Well, the Government’s policies towards clean energy investment have been a resounding success. We are seeing record levels of deployment and the costs of clean energy are falling dramatically—we will see that during the next contracts for difference round next year—but, of course, we keep all these things under review.
My Lords, a strong theme in this report in relation to Covid and energy is that, to quote from the report:
“The worst effects … are felt among the most vulnerable.”
In the UK context, how will the Government protect our vulnerable people as we transition to a clean energy economy?
The noble Lord makes a good point. We are investing record sums in helping vulnerable consumers. He will be aware of the new green homes grant that will provide grants of £5,000, and indeed £10,000 for those on low incomes, to help them insulate their home and make it more energy efficient and, more importantly, get their bills down.
My Lords, the report from the IEA focuses on the impact of the pandemic on macro energy generation and distribution, and it emphasises the vulnerability of the national grid. The pandemic has emphasised the importance of the local, so how does the Minister see the Government’s role in encouraging the rapid development of local micro energy generation?
The right reverend Prelate makes a very good point. Local micro energy schemes will play a key role in our decarbonisation efforts but, of course, fundamental changes are required in the grid to enable us to move to a much more diversified model, away from key energy nodes, and considerable investment is taking place to allow that to happen.
My Lords, I declare my interests as set out in the register. Does the Minister agree that there are considerable opportunities for the creation of many sustainable jobs for the future in the infrastructure and technology projects needed to achieve net zero? If so, can he assure me that plans are in place for reskilling workers currently facing redundancy or the loss of their job to take up those sustainable jobs for the future?
Indeed, I agree with the noble Baroness. In a previous answer I referenced the green homes grant: £2 billion worth of green stimulus investment that is going to generate hundreds of thousands of jobs. I have been in discussions with lots of contractors that are already expanding their workforce. We have provided training grants to enable them to upskill both existing and new employees. I agree with the point that the noble Baroness is making.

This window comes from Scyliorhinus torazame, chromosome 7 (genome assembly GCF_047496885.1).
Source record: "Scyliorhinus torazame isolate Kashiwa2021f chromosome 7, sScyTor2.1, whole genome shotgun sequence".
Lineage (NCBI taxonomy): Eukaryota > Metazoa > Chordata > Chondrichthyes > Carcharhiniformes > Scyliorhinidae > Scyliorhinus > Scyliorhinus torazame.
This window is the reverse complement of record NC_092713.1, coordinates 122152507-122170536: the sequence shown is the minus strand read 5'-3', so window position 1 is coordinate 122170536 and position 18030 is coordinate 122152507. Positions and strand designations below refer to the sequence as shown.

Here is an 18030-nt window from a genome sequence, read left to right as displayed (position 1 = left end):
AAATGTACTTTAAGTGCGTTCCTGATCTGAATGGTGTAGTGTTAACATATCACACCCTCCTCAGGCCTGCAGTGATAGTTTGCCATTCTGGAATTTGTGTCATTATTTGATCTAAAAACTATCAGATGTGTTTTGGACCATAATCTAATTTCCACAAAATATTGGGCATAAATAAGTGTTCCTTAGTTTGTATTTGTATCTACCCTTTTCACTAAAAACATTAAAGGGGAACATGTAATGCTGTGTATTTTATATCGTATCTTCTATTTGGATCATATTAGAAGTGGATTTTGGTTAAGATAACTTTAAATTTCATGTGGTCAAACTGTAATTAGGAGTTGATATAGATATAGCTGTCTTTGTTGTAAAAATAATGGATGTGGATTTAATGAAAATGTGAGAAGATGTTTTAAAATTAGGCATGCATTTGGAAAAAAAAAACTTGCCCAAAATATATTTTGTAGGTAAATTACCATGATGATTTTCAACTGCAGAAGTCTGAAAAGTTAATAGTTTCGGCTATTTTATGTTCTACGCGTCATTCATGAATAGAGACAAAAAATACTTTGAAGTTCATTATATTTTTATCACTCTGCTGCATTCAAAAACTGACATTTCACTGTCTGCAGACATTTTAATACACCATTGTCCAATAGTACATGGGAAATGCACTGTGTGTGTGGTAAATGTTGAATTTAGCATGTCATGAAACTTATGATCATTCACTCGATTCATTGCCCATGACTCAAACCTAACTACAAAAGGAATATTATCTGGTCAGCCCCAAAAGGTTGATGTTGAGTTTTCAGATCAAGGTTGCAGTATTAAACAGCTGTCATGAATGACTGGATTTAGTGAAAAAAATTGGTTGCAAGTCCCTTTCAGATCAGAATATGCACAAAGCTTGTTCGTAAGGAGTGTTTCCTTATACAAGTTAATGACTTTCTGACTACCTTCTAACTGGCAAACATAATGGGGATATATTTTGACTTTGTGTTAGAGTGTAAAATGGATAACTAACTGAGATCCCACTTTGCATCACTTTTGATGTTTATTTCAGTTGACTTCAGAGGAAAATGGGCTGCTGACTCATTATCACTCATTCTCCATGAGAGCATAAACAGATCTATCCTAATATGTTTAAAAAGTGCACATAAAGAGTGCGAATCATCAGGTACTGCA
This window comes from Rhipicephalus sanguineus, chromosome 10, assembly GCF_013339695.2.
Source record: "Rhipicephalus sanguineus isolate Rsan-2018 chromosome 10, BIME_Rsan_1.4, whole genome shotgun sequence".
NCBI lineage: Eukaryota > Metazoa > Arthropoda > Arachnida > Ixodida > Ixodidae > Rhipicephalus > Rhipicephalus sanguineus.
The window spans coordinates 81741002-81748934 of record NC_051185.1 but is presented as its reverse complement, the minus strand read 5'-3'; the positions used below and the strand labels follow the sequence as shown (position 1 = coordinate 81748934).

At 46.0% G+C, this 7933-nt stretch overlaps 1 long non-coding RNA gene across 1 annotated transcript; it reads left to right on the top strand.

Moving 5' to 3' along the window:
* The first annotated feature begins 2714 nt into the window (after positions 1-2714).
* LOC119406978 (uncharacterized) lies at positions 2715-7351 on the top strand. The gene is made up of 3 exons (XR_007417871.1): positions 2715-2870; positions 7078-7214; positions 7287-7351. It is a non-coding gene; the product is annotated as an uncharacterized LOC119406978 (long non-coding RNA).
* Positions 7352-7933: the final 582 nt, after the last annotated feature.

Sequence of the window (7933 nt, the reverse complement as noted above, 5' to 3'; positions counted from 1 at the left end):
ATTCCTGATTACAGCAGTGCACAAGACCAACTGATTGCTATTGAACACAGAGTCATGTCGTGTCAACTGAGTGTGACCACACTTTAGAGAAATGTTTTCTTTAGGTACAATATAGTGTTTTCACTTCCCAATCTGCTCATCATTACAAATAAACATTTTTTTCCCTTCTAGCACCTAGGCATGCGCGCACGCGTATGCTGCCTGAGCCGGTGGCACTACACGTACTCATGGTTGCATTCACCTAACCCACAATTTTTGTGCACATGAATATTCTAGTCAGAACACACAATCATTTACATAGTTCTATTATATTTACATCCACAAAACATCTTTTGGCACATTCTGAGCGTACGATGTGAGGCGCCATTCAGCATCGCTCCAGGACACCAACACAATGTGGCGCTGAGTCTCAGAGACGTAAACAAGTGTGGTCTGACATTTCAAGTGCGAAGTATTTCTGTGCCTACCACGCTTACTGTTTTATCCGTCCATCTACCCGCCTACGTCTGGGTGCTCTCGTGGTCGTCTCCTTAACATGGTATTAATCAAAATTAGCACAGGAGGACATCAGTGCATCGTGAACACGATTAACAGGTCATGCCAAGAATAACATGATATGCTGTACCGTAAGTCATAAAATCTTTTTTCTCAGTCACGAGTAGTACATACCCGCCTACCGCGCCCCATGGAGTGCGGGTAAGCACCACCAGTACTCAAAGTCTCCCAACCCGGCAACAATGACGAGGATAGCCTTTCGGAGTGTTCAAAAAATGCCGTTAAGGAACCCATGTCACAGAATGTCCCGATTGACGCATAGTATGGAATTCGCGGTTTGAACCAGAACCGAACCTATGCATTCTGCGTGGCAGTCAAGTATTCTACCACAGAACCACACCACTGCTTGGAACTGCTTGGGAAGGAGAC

My Lords, nothing in the IEA’s World Energy Outlook 2020 changes the need for the UK to have a viable nuclear power sector producing about 30% of the future daytime electricity demand of 80 gigawatts by 2050, when, of course, we are planning to have net zero emissions. The provision of nuclear power needs planning and a clear programme of build and provision. That cannot be done at the last minute—often it takes decades—yet it appears that the plan for nuclear power is in disarray. When will the Government produce a clear statement of what is planned for the nuclear power provision required by 2050? Is it “shortly”?
It is indeed shortly. We will provide more detail on nuclear power in the energy White Paper, but, as I said to my noble friend Lady Neville- Rolfe, we see much of the future being in small modular nuclear reactors.
My Lords, how is it believed the pandemic and its aftermath will reshape the energy sector? In that regard, does the Minister have his magic wand as to the long-term outlook for the development of LNG, given the current downturn in energy demand in China and the Far East, as that could directly impact the Government’s sustainable development strategy?
The noble Viscount makes a good point. The short-term impact of Covid-19 on the global energy industry is a reduction in energy demand of something like 5% year on year, which has accelerated the movement away from coal towards renewables. The report highlights the fact that solar PV is now one of the cheapest forms of energy below carbon fuel. The other points that he makes are indeed very valid.
My Lords, all supplementary questions have been asked. That brings Question Time to an end.